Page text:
1 Primary and Community Care Directorate abcdefghijklmnopqrstu Please note that this circular has been replaced by DL(2015)11, dated 28 May 2015. T: 0131-244 3635 F: 0131-244 5307. E: Dear Colleague CEL 6 (2008). NHS CONTINUING HEALTHCARE 7 February 2008. This letter provides revised guidance on NHS. continuing health care and replaces previous Addresses guidance contained in MEL (1996) 22. For action This updated guidance is issued with immediate Chief Executives, NHS Boards Medical Directors, NHS Boards effect. The Scottish Government will m onitor Nurse Directors, NHS Boards the use of the guidance over the following 12 Directors of Social Work, local authorities months. Chief Executives must ensure that this letter and the attached guidance are br ought to the attention of all relevant staff.
2 For information NHS Board Chairs Chief Executives, local authorities, Chief Executive, Care Commission Yours sincerely Enquires to: Brian Slater Partnership Improvement and Outcomes Division St Andrew's House Regent Road GRAEME DICKSON Edinburgh EH1 3DG. Director of Primary and Community care Tel: 0131-244 3635. Fax: 0131-244 5307. 1. Annex A. NHS CONTINUING HEALTH CARE. 1 INTRODUCTION. 1. The way in which health and social care services are delivered in Scotland has changed significantly over the last 15 years. Care has increasingly moved from an institutional base to one of personalisation. Scottish Government policy is to continue this shift in the balance of care, providing care and treatments nearer to people's homes.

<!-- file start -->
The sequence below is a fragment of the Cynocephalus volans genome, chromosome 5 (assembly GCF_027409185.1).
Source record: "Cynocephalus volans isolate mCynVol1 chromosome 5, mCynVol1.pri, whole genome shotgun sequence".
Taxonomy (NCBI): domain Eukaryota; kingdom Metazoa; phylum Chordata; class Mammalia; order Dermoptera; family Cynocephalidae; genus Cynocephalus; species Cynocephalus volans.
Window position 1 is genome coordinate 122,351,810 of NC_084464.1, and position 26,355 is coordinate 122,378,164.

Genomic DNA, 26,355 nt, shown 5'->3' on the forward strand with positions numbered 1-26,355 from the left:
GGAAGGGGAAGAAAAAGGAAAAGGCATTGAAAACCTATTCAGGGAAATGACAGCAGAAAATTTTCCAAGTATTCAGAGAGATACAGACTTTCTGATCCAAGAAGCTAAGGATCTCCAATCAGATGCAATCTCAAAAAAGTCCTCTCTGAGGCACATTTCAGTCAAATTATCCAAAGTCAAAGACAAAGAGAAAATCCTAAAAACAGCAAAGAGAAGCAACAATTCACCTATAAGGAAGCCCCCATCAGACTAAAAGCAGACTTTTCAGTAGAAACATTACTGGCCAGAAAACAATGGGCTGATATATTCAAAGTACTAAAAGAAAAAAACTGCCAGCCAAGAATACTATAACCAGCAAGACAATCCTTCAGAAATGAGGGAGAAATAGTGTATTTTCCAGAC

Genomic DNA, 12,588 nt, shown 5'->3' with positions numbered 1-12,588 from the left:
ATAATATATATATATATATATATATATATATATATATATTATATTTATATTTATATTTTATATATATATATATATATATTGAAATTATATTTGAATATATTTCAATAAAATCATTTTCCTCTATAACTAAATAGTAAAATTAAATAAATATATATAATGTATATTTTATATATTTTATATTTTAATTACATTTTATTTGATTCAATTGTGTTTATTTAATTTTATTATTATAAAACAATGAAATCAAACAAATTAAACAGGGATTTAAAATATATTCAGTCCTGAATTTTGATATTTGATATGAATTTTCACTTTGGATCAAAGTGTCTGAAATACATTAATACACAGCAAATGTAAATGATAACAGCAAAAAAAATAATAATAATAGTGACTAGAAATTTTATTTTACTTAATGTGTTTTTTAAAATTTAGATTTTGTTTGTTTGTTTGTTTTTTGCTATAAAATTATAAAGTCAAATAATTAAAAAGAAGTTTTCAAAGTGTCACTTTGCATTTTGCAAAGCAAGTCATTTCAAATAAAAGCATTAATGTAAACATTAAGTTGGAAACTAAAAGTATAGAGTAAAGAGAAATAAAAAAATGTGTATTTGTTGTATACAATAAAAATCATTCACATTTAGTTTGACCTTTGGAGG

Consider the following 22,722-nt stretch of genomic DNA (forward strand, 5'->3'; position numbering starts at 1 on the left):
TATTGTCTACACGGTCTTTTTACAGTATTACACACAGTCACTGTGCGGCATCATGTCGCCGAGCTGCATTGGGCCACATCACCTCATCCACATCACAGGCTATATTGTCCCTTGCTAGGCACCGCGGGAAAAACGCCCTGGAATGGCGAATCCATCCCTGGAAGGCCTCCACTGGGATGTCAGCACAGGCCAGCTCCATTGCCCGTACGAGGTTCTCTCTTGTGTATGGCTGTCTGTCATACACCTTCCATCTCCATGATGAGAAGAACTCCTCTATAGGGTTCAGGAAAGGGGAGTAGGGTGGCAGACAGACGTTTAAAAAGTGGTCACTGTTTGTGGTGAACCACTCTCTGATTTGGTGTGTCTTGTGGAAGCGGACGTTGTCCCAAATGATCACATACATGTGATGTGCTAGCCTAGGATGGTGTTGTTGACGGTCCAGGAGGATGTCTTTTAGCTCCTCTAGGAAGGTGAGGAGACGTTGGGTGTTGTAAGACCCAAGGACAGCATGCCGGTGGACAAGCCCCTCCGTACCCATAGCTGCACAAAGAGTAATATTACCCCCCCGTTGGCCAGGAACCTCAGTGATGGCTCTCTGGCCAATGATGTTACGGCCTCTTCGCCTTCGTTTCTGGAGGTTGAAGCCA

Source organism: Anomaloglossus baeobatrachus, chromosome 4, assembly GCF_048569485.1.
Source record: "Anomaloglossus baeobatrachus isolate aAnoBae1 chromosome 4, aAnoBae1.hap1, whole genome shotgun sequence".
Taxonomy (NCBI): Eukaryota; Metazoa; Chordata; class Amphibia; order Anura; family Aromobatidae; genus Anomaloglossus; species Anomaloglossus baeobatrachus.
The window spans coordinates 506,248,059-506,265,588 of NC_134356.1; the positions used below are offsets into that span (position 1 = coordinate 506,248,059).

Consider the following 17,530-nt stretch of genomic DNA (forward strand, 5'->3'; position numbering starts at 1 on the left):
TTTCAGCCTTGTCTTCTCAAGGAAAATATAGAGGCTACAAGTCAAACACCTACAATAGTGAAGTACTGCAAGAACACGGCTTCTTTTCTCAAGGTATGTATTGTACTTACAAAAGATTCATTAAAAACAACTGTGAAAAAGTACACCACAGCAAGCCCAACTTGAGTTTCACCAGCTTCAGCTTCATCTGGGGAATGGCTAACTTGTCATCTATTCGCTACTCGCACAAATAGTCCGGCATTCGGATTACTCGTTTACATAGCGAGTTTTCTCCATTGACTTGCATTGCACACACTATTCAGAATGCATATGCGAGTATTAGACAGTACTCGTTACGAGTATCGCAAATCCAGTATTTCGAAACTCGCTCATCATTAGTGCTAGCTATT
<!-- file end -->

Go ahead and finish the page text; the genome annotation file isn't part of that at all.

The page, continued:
3 2. In light of the policy and legislative changes it was commonly agreed that existing guidance on NHS continuing health care needed to be updated. The Cabinet Secretary for Health and Wellbeing stated, in July 2007, that she wanted a review of the current guidance with an updated version taking account of legislative and policy changes and taking account of acknowledged good practice in the delivery of health and social care. This guidance fulfils that commitment. 2. 2 PURPOSE OF GUIDANCE. Aims and objectives of revised guidance 3. This guidance covers the responsibilities of the NHS in Scotland for providing continuing health care services to the population and replaces previous guidance contained in MEL (1996) 221.